(Ottawa) CRTC Chairman Ian Scott could require platforms like YouTube to modify their algorithms to make it easier to find Canadian content, under Bill C-11’s powers over webcasting.
Posted yesterday at 3:11pm.
Scott’s remarks were quickly caught by critics of the bill, who feared they would confirm their warnings.
Matthew Hatfield of OpenMedia said his organization is dedicated to keeping the Internet open. Although it is primarily funded by individuals, it receives funding from Google, whose parent company YouTube also owns.
However, YouTube warned that Canadian digital creators, including influencers and broadcasters, could lose foreign revenue if the government forces digital platforms to promote Canadian content.
Indeed, the algorithms cross the line, and if a Canadian song presented to a YouTube audience in Canada is unpopular or picky, it may indicate that it is not popular. This, in turn, could lead to a lowering of the rankings.
The bill would update Canada’s streaming laws to apply to platforms such as Netflix, YouTube and Spotify, requiring them to take action to make Canadian content more viewable, including music, movies and TV shows.
Michael Guest, Canada Research Chair in Internet Law at the University of Ottawa, believes it has long been clear that these rules require algorithmic manipulation. “This is precisely why so many Canadian digital creators have expressed concern about the bill and the harm it could cause,” he said.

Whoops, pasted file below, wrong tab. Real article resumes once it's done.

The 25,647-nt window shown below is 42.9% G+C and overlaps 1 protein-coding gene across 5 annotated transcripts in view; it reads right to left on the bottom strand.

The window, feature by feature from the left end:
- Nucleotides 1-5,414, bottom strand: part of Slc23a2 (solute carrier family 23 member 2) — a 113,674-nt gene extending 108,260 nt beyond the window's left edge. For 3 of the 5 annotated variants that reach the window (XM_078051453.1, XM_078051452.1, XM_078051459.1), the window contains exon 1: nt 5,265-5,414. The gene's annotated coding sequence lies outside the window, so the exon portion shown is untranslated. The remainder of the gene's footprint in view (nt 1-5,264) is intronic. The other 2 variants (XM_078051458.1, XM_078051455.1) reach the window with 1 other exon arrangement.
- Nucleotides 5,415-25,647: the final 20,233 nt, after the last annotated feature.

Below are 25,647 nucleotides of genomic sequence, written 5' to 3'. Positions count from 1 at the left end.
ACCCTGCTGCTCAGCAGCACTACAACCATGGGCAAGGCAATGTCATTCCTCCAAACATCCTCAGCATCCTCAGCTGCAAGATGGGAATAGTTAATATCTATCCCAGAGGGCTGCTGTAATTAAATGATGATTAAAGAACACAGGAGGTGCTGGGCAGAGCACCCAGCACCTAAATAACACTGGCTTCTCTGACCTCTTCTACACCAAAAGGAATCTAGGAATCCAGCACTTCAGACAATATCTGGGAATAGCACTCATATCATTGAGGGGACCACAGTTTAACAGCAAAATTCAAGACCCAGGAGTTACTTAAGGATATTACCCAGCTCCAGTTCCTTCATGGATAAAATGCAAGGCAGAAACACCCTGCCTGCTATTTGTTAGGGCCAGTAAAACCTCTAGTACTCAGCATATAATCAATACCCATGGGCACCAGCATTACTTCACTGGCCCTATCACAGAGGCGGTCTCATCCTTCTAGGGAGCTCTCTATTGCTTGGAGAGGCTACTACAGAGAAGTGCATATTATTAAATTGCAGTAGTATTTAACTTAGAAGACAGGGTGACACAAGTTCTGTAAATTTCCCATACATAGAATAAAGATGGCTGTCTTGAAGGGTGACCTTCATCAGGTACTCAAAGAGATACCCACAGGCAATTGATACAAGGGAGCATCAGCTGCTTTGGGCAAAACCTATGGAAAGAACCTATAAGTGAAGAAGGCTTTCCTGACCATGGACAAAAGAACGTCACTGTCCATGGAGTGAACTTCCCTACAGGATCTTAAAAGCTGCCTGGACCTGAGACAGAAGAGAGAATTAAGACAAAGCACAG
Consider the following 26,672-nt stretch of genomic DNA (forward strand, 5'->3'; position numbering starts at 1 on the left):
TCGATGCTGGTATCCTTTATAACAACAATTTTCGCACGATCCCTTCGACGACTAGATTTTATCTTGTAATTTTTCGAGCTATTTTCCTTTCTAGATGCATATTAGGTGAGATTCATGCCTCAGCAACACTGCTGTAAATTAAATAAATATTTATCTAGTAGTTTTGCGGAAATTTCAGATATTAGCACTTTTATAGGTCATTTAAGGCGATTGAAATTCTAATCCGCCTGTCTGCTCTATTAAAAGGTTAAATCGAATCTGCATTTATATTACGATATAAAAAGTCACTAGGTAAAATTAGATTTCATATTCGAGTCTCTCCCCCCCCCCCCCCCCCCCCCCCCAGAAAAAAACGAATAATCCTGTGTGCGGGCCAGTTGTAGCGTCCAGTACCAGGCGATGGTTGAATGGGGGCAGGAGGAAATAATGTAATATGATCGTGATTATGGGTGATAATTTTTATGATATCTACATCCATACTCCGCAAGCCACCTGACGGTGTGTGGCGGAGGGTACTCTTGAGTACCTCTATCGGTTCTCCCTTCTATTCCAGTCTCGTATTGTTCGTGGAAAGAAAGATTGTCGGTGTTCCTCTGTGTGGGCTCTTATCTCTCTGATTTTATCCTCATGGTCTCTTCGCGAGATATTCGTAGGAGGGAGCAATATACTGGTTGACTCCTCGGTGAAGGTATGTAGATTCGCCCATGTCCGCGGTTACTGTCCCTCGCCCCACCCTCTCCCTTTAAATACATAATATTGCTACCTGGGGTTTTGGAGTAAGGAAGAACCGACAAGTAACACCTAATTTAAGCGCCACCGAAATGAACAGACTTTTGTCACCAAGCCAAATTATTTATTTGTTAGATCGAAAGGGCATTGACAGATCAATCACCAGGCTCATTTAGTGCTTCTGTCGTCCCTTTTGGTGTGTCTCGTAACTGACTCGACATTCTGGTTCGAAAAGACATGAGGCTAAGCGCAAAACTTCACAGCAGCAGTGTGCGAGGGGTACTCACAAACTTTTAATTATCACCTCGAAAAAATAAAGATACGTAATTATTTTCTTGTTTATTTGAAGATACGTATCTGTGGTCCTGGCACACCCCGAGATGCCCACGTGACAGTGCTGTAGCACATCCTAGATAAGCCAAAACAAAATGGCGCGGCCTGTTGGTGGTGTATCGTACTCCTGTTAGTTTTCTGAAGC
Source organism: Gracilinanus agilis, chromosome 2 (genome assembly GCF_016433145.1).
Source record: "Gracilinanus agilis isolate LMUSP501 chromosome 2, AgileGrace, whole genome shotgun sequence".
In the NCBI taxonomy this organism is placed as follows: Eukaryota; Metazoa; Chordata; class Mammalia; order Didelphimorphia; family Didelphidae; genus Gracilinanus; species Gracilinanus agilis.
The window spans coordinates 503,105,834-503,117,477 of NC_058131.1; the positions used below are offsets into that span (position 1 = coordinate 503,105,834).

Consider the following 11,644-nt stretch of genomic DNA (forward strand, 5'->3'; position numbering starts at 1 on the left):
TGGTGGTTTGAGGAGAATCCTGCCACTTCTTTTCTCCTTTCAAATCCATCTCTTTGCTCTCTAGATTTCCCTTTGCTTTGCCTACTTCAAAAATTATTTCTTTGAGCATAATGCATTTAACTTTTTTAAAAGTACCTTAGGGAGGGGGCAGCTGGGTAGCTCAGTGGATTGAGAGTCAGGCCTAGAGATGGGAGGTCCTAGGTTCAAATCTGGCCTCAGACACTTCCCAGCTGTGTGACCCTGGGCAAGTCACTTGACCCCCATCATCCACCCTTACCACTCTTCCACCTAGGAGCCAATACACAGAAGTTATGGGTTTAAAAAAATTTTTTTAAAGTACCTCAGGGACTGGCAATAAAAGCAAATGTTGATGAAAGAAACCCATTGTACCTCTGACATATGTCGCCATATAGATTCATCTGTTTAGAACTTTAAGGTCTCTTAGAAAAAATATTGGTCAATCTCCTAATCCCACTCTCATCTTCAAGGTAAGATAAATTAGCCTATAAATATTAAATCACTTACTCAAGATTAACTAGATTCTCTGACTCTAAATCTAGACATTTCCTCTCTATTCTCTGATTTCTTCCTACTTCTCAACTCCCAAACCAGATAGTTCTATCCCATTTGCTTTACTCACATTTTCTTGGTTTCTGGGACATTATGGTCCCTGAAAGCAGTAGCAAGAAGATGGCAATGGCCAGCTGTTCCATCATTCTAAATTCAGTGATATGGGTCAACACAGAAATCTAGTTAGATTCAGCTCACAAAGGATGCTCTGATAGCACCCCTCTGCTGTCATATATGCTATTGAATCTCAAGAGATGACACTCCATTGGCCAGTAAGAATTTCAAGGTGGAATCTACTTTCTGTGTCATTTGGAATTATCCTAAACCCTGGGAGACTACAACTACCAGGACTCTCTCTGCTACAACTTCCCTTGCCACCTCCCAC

“The CRTC Chairman acknowledged that the law would allow the government to do indirectly what it says it cannot do directly, by putting pressure on platforms to manipulate their algorithms to prioritize certain content over others.”
But Heritage Minister Pablo Rodriguez has said publicly that the bill would not result in platforms being required to manipulate their algorithms.
His spokeswoman confirmed, Thursday, that the government’s position has not changed, noting that part of the C-11 bill specifically excludes manipulation of algorithms. There is a provision in the law that prevents the CRTC from issuing an order requiring “the use of a particular computer algorithm or source code”.
“The government will require the CRTC to work with platforms to deliver content so that more Canadians can find, choose and enjoy content from Canadian artists and creators,” said Laura Scavidi, adding that it was “up to” the platforms to determine how best to achieve these goals. »
The internet broadcasting bill passed this week in the House of Commons, but it will now face scrutiny in the Senate.
In his opening speech to the committee, Ian Scott said the CRTC was broadly in favor of the bill, but wanted some amendments, including one that would allow it to continue resolving disputes.
YouTube and Spotify declined to comment.
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